You can’t touch bitcoin, you can’t see it, and it doesn’t actually physically exist. News 13 spoke with two Western Carolina University professors to find out why people believe so strongly in the cryptocurrency.


“It’s a number of things. Is it a currency? Does it store value? Mechanically, it’s the advent of a new technology that’s only existed for the last 10 years: A blockchain,” Larry Trautman, a WCU associate professor of business law, said.

Trautman said blockchain is a digital transaction record, like a digital ledger. People view bitcoin as more mainstream now, but it didn’t start that way.

“The bitcoin currency gained prominence several years ago for its use, particularly in black market operations, for the purchase of drugs, guns, armaments, death for hire, and that was where the notoriety came in,” Trautman said.

“You first get a virtual wallet to hold your virtual bitcoin,” Dr. Taft Dorman, a WCU assistant professor of finance, said.


In December the vale of one bitcoin reached almost $20,000. Now one bitcoin equals about $9,000.

“As we know, the price has fluctuated extensively. If we actually look at it, and compare it with the general financial markets, the price is fluctuating dramatically, more than the general financial markets,” Dr. Dorman said.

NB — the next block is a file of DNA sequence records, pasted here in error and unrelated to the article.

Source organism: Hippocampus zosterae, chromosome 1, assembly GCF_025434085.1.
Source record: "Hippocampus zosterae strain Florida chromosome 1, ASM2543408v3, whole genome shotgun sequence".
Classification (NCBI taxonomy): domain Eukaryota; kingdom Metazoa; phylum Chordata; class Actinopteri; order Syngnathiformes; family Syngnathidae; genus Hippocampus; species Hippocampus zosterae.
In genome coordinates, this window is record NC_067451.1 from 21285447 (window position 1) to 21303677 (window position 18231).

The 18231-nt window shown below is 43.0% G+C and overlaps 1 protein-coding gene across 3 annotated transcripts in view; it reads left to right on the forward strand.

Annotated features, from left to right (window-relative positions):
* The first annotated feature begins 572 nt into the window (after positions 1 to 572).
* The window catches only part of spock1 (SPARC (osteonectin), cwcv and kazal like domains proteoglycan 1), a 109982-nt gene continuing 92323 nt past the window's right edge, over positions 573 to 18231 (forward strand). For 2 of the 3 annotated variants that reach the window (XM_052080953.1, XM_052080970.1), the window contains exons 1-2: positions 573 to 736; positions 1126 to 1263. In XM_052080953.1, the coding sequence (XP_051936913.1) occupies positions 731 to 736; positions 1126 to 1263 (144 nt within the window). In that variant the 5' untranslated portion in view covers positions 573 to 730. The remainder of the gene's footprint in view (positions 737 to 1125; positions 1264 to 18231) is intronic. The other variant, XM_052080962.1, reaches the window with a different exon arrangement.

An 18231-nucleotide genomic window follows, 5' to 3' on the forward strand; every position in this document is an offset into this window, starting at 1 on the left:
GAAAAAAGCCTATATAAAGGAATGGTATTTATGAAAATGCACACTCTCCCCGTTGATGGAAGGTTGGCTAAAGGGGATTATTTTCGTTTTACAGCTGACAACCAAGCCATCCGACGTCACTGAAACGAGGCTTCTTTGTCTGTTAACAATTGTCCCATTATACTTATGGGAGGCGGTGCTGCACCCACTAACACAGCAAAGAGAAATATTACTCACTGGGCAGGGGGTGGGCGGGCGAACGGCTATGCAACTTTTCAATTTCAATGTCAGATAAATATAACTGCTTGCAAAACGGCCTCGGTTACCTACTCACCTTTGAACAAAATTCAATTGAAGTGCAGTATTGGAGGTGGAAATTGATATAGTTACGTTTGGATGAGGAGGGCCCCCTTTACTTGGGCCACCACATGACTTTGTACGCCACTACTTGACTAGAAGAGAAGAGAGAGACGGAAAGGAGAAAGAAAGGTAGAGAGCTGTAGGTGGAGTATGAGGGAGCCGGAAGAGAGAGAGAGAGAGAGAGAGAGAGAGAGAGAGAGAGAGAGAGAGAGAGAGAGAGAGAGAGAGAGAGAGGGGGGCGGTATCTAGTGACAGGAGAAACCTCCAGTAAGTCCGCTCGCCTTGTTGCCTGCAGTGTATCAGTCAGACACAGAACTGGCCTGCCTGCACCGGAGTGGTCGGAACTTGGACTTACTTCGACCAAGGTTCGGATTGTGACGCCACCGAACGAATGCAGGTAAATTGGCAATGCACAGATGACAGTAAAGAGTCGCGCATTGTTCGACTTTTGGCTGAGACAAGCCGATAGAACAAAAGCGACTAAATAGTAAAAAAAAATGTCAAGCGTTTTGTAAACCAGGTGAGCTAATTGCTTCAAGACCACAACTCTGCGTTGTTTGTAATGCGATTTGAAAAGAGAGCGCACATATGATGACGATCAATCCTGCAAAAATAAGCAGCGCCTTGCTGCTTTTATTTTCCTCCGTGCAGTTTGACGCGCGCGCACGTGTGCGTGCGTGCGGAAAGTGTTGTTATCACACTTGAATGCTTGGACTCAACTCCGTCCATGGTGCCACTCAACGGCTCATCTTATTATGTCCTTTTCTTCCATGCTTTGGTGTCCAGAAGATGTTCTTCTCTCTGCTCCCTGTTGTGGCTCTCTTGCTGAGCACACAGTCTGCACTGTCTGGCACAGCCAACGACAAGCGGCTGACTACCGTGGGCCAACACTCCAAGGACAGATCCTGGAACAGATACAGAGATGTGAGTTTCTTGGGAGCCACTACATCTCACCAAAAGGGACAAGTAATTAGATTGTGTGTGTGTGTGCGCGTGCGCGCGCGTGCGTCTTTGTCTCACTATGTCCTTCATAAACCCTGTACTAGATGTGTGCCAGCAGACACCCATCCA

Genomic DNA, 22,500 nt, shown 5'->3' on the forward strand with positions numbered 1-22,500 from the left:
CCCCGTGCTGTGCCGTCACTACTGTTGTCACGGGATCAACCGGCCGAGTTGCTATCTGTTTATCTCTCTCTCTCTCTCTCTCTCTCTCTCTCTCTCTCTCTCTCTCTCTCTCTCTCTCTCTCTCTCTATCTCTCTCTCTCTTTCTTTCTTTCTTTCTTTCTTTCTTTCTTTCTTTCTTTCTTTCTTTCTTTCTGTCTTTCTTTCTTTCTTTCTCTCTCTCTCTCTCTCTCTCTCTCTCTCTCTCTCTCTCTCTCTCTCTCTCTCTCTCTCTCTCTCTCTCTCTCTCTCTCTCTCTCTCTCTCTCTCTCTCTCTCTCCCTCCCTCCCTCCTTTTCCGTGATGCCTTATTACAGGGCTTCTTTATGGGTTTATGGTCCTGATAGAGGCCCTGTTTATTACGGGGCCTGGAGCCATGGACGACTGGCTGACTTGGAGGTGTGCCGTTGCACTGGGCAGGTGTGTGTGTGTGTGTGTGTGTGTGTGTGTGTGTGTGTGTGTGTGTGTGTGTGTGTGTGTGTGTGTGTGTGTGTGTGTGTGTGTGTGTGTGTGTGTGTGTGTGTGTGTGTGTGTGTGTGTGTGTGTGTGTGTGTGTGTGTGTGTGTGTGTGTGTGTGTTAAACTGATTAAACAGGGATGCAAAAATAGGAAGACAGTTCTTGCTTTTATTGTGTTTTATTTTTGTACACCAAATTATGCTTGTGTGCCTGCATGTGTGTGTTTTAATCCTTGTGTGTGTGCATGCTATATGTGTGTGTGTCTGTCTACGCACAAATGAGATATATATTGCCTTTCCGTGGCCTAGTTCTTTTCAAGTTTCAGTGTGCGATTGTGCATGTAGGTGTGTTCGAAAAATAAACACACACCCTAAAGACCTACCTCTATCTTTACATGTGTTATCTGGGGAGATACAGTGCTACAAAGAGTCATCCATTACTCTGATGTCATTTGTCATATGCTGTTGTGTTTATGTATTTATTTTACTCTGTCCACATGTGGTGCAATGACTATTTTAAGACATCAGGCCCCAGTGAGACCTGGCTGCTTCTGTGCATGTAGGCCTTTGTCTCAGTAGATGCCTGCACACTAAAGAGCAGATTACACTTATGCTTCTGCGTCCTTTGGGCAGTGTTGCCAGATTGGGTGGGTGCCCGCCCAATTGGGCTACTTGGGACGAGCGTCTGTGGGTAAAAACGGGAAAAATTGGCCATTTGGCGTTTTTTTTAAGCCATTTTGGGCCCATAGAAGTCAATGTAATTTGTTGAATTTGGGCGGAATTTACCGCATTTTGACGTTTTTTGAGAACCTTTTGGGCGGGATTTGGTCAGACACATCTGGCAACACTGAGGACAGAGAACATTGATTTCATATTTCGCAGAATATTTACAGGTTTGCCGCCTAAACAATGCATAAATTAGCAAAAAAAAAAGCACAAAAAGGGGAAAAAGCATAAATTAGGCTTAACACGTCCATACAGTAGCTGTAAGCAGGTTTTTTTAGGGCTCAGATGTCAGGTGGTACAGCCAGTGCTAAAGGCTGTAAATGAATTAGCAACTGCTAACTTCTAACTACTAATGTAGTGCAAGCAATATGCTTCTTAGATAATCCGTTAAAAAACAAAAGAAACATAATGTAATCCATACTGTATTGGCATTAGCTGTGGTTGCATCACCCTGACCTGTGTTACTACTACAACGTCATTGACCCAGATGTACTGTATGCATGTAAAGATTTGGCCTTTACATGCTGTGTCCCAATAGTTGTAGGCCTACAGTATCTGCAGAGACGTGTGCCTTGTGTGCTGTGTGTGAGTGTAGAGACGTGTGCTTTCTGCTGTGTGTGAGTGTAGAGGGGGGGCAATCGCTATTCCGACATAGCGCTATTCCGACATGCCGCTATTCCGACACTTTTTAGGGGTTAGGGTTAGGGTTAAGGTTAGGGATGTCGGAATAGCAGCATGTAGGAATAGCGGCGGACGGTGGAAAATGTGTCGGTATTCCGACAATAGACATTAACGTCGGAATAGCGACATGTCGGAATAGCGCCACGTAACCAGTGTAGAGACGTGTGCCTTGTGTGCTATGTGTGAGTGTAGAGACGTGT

Dorman says millennials seem more likely to invest in bitcoin than stocks.

“The volatility of bitcoin is so much greater than the financial markets. It really makes me question why, why would you be interested in investing in something that’s so much riskier than the financial markets,” Dorman said.


“While the encryption of bitcoin seems to be sound, very often many of the participants in the market suffer just like any other entity from a cyber security risk,” Trautman said.

“In the middle of December there had been reported about $500 million lost, and then subsequent to that during January there was a hack of a Japanese coin entity that cost another $500 million,” Trautman added. “We have almost a billion dollars that has been lost.”


“This raises an issue of how you regulate technology that is so new, and very often difficult to describe, and generally unknown by 65 and 70-year-old regulators,” Trautman said the issue of regulating bitcoin raises challenges and dangers.


“I still think it’s going to take some time for consumers to really catch on and use them. It’s going to take time for regulation to catch up to it. So, I don’t think it’s going to be a dominating currency within the next year, or two,” Dorman said.

“Were still in the early stages for bitcoin, and we’ll see if that’s still here in a number of years. If not, it is most likely that another virtual currency for some reason displaced it,” Trautman said.

Bitcoin is set up to have a limited supply, which the professors say help create its value. The origins of the currency are somewhat unknown, but it came on the to the market around 2010.

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